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1004 MC - Fee Survey.

Discussion in 'Fannie Mae, Freddie Mac, USPAP' started by cbosshog79, Mar 10, 2009.

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  1. cbosshog79

    cbosshog79 New Member

    0
    Aug 28, 2008
    Professional Status:
    Certified General Appraiser
    State:
    Texas
    I wanted to check the pulse of the appraisal world and see what additional fee, if anything, people are intending on charging for the 1004 MC form...
     
  2. Wolverinefan

    Wolverinefan Member

    0
    Dec 7, 2004
    Professional Status:
    Certified Residential Appraiser
    State:
    Michigan
    I would love to charge $50, but I think $10-$25 is more realistic...

    I don't think its going to take much more time than I spend now on the market analysis. Its just a matter of an extra form (I have to pay $350 to get from ACI) and the headaches that are going to come along with the new form from underwriting.
     
  3. Dan Umstead

    Dan Umstead Senior Member

    22
    May 26, 2006
    Professional Status:
    Certified Residential Appraiser
    State:
    Georgia
    Most here in Atlanta are quoting $25 to $100, according to a lender we work with.
     
  4. CastleGal

    CastleGal Junior Member

    0
    Aug 5, 2008
    Professional Status:
    Certified Residential Appraiser
    State:
    Maryland
    I know that our state's Association of Appraisers told us in a class that we should be charging at least as much as rent schedule to be fair. Our instructor told us it takes just as long to fill it out correctly. After taking the 2 hour course and seeing how tedious it is with numerous searches on the MLS, I agree with them! Though they have no problem with us using N/A in any of the areas with inconclusive data.
     
  5. timd354

    timd354 Elite Member

    108
    Jan 11, 2008
    Professional Status:
    Certified Residential Appraiser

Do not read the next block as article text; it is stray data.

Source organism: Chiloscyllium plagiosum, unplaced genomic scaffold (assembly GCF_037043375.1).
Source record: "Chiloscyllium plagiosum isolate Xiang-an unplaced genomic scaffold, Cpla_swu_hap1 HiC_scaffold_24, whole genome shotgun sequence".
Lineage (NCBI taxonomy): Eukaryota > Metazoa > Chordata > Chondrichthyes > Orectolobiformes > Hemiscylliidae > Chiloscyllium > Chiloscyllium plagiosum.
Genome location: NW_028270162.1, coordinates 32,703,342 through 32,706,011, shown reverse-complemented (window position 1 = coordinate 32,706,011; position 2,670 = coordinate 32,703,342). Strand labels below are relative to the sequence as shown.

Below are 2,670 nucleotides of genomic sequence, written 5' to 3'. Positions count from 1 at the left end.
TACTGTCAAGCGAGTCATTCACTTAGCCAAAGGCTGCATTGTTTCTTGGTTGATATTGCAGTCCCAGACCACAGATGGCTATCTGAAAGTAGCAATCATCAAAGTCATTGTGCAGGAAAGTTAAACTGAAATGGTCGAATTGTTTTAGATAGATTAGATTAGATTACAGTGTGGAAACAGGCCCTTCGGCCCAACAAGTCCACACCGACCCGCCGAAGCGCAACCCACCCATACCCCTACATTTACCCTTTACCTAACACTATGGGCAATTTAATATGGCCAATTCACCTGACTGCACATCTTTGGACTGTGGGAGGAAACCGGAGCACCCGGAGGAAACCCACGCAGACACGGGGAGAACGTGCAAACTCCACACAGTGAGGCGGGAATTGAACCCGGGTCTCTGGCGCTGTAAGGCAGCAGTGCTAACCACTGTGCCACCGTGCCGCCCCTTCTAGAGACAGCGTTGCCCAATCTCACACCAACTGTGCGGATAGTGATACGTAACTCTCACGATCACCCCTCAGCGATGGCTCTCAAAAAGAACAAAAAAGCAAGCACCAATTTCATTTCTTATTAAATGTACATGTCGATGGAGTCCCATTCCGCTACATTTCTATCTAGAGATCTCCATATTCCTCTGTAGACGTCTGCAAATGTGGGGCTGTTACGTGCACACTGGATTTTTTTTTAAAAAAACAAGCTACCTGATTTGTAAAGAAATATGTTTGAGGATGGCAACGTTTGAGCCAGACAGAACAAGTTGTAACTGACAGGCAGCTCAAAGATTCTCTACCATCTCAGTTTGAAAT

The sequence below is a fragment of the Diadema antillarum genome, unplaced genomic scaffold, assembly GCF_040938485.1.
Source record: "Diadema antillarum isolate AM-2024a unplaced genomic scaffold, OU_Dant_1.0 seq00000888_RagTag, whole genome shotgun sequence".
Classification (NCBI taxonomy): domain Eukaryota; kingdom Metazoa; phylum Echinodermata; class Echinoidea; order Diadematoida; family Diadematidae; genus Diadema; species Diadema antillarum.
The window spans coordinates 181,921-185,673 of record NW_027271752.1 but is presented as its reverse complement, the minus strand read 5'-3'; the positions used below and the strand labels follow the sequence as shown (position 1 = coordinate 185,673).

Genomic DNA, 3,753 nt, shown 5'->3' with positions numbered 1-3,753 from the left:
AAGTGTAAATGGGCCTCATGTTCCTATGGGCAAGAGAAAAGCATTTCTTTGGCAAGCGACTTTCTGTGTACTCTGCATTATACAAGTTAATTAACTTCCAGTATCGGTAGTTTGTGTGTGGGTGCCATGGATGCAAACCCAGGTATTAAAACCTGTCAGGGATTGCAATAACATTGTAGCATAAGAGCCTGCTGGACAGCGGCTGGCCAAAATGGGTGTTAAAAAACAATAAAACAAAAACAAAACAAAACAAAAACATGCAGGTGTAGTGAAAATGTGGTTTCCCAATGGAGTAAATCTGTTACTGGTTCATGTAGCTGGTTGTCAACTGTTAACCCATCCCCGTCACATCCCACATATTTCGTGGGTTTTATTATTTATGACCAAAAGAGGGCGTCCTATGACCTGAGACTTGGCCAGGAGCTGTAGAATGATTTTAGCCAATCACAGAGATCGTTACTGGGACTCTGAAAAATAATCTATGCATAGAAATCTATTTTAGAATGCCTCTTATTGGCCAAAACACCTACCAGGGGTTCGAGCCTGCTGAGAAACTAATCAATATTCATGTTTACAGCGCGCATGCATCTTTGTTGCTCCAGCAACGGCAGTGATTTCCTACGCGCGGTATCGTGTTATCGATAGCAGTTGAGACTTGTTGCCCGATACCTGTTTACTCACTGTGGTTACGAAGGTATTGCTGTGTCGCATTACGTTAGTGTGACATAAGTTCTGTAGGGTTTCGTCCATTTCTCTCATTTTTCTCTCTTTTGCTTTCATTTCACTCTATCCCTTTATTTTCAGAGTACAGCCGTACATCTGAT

State:
    Maryland
    $10-$25? You have got to be kidding.....grow a pair and charge a fee conmesurate with the additional work and liability.
     
  6. dobie

    dobie Senior Member

    2
    Oct 26, 2003
    Professional Status:
    Certified Residential Appraiser
    State:
    New Jersey
    Wait a minute.

    Haven't you been researching and analyzing this data all along?

    How do you establish your neighborhood price trends and absorption conclusions?

    And don't you include that data in your reports to support your checkboxes on page 1?

    Now you're just putting that data on a FNMA form instead of in your own graphs/charts/narrative.

    Where's the extra charge come from?

    I must be alone on this.
     
  7. cbosshog79

    cbosshog79 New Member

    0
    Aug 28, 2008
    Professional Status:
    Certified General Appraiser
    State:
    Texas
    Isn't this more of a "level of reporting" issue rather than a "scope of work" issue?
     
  8. Camp1

    Camp1 Sophomore Member

    0
    Jun 6, 2007
    Professional Status:
    Certified Residential Appraiser
    State:
    North Carolina
    Are you willing to do narrative appraisals for your regular fee as well?

    After all, that information should already be in your workfile.
     
  9. dobie

    dobie Senior Member

    2
    Oct 26, 2003
    Professional Status:
    Certified Residential Appraiser
    State:
    New Jersey
    I am going to wager that this data and analysis is not in the workfiles of those who clamor for more money. The clients I know have been wanting to see this "workfile" product for many months now.

    Do I do narratives for my normal fee. No. But rather than fill my addenda with repetitive boilerplate like many I include relevant market analysis.

    If anyone has been making time adjustments for the last six months do you not show how you got that adjustment?
     
  10. timd354

    timd354 Elite Member

    108
    Jan 11, 2008
    Professional Status:
    Certified Residential Appraiser
    State:
    Maryland
    Yes, I do show how I make the adjustment and I do include market data including charts, etc. However, I do that in a format which works well for my market areas and do not need or want a stupidly designed Fannie form that forces me to present data in a manner that I believe is often useless at best and often misleading at worst. Because of that, the form will cause me extra work (essentially to explain how and why the form is misleading and should be ignored by the underwriter who should really look at my addenda). Additionally, I have no doubt that the form will result in more stips and questions from underwriters who will not understand the form. Thus, in addition to the extra work, the form is going to cause a huge annoyance factor. Thus, clients will need pay for the extra work and annoyance.
     
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